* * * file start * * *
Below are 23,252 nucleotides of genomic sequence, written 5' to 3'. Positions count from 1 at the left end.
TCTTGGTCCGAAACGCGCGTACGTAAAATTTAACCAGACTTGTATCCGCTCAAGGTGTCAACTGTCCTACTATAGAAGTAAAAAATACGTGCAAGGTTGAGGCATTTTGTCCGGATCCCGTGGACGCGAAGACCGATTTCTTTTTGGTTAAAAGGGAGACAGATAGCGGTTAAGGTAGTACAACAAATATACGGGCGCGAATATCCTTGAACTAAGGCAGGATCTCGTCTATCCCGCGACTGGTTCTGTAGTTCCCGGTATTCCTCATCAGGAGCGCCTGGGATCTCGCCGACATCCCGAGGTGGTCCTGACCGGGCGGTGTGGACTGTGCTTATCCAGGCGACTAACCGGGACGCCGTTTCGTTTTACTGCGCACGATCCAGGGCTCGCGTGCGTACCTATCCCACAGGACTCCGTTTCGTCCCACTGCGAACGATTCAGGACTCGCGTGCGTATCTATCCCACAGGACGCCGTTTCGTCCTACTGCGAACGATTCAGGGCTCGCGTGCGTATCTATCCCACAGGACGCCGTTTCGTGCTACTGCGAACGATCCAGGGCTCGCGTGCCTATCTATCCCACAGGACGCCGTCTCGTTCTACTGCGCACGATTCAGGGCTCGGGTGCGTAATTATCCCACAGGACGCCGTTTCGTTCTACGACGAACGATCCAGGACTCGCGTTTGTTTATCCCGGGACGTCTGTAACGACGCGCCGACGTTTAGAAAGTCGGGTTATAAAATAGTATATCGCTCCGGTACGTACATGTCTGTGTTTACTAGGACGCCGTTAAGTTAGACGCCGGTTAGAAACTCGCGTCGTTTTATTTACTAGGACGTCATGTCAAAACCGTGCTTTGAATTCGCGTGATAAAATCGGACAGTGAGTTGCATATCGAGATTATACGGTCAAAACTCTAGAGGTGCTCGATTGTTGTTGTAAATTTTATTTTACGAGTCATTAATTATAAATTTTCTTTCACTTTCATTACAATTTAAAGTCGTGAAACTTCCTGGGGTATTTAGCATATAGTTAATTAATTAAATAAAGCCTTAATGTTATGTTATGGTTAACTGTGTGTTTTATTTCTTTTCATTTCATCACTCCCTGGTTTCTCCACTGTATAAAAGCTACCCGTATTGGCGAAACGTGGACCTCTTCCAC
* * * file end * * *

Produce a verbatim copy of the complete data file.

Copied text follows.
Below are 23,252 nucleotides of genomic sequence, written 5' to 3'. Positions count from 1 at the left end.
TCTTGGTCCGAAACGCGCGTACGTAAAATTTAACCAGACTTGTATCCGCTCAAGGTGTCAACTGTCCTACTATAGAAGTAAAAAATACGTGCAAGGTTGAGGCATTTTGTCCGGATCCCGTGGACGCGAAGACCGATTTCTTTTTGGTTAAAAGGGAGACAGATAGCGGTTAAGGTAGTACAACAAATATACGGGCGCGAATATCCTTGAACTAAGGCAGGATCTCGTCTATCCCGCGACTGGTTCTGTAGTTCCCGGTATTCCTCATCAGGAGCGCCTGGGATCTCGCCGACATCCCGAGGTGGTCCTGACCGGGCGGTGTGGACTGTGCTTATCCAGGCGACTAACCGGGACGCCGTTTCGTTTTACTGCGCACGATCCAGGGCTCGCGTGCGTACCTATCCCACAGGACTCCGTTTCGTCCCACTGCGAACGATTCAGGACTCGCGTGCGTATCTATCCCACAGGACGCCGTTTCGTCCTACTGCGAACGATTCAGGGCTCGCGTGCGTATCTATCCCACAGGACGCCGTTTCGTGCTACTGCGAACGATCCAGGGCTCGCGTGCCTATCTATCCCACAGGACGCCGTCTCGTTCTACTGCGCACGATTCAGGGCTCGGGTGCGTAATTATCCCACAGGACGCCGTTTCGTTCTACGACGAACGATCCAGGACTCGCGTTTGTTTATCCCGGGACGTCTGTAACGACGCGCCGACGTTTAGAAAGTCGGGTTATAAAATAGTATATCGCTCCGGTACGTACATGTCTGTGTTTACTAGGACGCCGTTAAGTTAGACGCCGGTTAGAAACTCGCGTCGTTTTATTTACTAGGACGTCATGTCAAAACCGTGCTTTGAATTCGCGTGATAAAATCGGACAGTGAGTTGCATATCGAGATTATACGGTCAAAACTCTAGAGGTGCTCGATTGTTGTTGTAAATTTTATTTTACGAGTCATTAATTATAAATTTTCTTTCACTTTCATTACAATTTAAAGTCGTGAAACTTCCTGGGGTATTTAGCATATAGTTAATTAATTAAATAAAGCCTTAATGTTATGTTATGGTTAACTGTGTGTTTTATTTCTTTTCATTTCATCACTCCCTGGTTTCTCCACTGTATAAAAGCTACCCGTATTGGCGAAACGTGGACCTCTTCCAC